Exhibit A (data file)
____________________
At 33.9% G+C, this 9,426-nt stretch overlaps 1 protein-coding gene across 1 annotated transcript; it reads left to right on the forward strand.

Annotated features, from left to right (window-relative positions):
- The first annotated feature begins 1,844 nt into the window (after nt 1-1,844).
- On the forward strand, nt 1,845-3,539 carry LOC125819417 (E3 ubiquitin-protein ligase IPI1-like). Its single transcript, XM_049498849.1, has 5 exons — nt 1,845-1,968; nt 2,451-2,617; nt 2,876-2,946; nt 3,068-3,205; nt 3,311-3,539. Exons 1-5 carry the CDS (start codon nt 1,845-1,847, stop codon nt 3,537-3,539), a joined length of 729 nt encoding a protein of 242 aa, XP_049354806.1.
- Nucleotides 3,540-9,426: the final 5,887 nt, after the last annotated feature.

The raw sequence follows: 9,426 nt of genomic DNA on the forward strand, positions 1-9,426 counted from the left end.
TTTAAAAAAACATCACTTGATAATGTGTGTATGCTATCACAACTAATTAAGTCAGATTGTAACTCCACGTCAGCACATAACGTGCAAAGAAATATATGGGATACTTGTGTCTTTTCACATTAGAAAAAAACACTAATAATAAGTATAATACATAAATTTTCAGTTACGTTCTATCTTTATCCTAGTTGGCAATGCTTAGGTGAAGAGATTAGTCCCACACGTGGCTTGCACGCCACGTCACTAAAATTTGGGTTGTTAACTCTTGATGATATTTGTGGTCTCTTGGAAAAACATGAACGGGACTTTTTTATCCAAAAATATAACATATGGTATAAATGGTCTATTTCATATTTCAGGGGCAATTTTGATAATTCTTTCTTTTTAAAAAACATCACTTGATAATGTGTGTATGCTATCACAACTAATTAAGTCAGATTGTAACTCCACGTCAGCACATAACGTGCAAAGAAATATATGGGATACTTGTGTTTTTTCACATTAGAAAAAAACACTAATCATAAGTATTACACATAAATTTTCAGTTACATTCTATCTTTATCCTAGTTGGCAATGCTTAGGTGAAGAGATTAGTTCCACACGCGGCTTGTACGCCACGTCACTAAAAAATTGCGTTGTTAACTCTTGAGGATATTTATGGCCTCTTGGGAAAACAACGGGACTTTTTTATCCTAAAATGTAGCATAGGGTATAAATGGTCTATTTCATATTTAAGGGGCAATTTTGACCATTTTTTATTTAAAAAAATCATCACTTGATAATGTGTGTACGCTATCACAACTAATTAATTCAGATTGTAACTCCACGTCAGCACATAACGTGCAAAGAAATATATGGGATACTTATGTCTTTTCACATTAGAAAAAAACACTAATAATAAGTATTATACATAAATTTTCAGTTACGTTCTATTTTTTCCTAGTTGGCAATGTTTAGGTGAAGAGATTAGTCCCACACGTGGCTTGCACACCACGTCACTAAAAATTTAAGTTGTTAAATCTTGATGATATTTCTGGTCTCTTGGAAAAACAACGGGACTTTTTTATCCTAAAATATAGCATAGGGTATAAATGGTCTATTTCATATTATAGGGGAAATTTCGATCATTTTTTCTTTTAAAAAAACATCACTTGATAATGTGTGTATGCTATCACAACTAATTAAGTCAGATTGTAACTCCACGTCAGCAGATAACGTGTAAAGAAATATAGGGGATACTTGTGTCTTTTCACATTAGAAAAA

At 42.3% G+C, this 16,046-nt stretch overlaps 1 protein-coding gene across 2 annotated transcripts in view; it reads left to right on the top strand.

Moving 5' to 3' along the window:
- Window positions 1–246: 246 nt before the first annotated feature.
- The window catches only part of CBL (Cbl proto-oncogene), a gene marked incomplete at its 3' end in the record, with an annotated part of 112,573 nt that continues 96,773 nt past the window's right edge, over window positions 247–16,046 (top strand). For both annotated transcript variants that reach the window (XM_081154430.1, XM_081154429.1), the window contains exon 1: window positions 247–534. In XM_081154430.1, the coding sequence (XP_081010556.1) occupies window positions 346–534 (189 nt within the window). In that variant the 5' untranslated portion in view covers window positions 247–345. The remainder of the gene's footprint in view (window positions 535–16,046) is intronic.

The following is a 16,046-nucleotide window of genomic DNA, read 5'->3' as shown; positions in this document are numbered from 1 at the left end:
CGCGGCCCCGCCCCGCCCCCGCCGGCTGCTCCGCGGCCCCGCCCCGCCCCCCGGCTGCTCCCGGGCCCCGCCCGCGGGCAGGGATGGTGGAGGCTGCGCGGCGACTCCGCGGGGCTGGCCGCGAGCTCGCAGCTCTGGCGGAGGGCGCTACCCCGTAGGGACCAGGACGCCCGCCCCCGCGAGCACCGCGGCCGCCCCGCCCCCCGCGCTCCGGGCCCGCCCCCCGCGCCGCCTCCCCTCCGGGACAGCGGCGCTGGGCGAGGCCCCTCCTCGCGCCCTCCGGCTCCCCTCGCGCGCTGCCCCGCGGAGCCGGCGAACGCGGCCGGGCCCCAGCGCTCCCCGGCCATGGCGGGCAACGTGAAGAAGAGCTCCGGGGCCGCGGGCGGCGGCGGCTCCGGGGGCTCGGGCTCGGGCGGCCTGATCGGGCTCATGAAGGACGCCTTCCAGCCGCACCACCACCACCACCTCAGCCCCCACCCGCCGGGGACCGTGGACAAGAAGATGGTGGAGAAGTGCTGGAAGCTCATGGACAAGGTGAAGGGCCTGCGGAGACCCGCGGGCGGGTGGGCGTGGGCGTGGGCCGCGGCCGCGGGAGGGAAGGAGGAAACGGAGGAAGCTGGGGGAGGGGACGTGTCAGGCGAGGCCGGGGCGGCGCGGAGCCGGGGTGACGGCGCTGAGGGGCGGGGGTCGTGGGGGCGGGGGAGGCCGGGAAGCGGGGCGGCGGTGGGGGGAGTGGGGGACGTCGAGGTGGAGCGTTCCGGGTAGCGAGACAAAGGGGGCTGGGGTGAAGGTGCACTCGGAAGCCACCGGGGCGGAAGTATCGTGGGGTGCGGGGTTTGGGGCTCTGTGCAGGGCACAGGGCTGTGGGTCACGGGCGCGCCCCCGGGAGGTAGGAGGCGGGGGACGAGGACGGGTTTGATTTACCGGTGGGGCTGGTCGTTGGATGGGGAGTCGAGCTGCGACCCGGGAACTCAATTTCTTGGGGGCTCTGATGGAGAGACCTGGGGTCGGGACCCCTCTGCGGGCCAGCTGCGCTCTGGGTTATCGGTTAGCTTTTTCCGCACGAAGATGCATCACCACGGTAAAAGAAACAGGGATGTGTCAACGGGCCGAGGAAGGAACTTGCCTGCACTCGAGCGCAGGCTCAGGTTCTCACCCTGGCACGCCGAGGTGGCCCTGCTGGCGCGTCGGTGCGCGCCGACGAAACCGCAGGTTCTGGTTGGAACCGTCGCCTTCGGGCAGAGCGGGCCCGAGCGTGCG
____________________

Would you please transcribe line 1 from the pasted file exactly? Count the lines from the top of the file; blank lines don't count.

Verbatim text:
At 33.9% G+C, this 9,426-nt stretch overlaps 1 protein-coding gene across 1 annotated transcript; it reads left to right on the forward strand.